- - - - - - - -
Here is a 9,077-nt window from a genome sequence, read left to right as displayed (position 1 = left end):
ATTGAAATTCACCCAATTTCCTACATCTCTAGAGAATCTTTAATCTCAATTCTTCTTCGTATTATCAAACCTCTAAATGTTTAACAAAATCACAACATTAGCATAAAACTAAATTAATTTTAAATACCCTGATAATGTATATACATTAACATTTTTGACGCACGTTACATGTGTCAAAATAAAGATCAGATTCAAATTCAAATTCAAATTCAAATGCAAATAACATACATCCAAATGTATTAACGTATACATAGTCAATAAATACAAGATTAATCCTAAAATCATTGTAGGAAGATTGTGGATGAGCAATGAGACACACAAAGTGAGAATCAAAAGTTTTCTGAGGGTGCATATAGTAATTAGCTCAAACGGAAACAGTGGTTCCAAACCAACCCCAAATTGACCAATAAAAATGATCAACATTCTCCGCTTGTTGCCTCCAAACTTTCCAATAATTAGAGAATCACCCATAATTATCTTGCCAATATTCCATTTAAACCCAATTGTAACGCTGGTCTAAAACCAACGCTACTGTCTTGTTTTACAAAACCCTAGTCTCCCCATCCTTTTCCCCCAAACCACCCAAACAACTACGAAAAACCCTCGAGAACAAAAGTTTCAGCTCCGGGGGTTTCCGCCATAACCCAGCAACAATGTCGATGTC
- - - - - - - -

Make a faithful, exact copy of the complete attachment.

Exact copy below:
Here is a 9,077-nt window from a genome sequence, read left to right as displayed (position 1 = left end):
ATTGAAATTCACCCAATTTCCTACATCTCTAGAGAATCTTTAATCTCAATTCTTCTTCGTATTATCAAACCTCTAAATGTTTAACAAAATCACAACATTAGCATAAAACTAAATTAATTTTAAATACCCTGATAATGTATATACATTAACATTTTTGACGCACGTTACATGTGTCAAAATAAAGATCAGATTCAAATTCAAATTCAAATTCAAATGCAAATAACATACATCCAAATGTATTAACGTATACATAGTCAATAAATACAAGATTAATCCTAAAATCATTGTAGGAAGATTGTGGATGAGCAATGAGACACACAAAGTGAGAATCAAAAGTTTTCTGAGGGTGCATATAGTAATTAGCTCAAACGGAAACAGTGGTTCCAAACCAACCCCAAATTGACCAATAAAAATGATCAACATTCTCCGCTTGTTGCCTCCAAACTTTCCAATAATTAGAGAATCACCCATAATTATCTTGCCAATATTCCATTTAAACCCAATTGTAACGCTGGTCTAAAACCAACGCTACTGTCTTGTTTTACAAAACCCTAGTCTCCCCATCCTTTTCCCCCAAACCACCCAAACAACTACGAAAAACCCTCGAGAACAAAAGTTTCAGCTCCGGGGGTTTCCGCCATAACCCAGCAACAATGTCGATGTC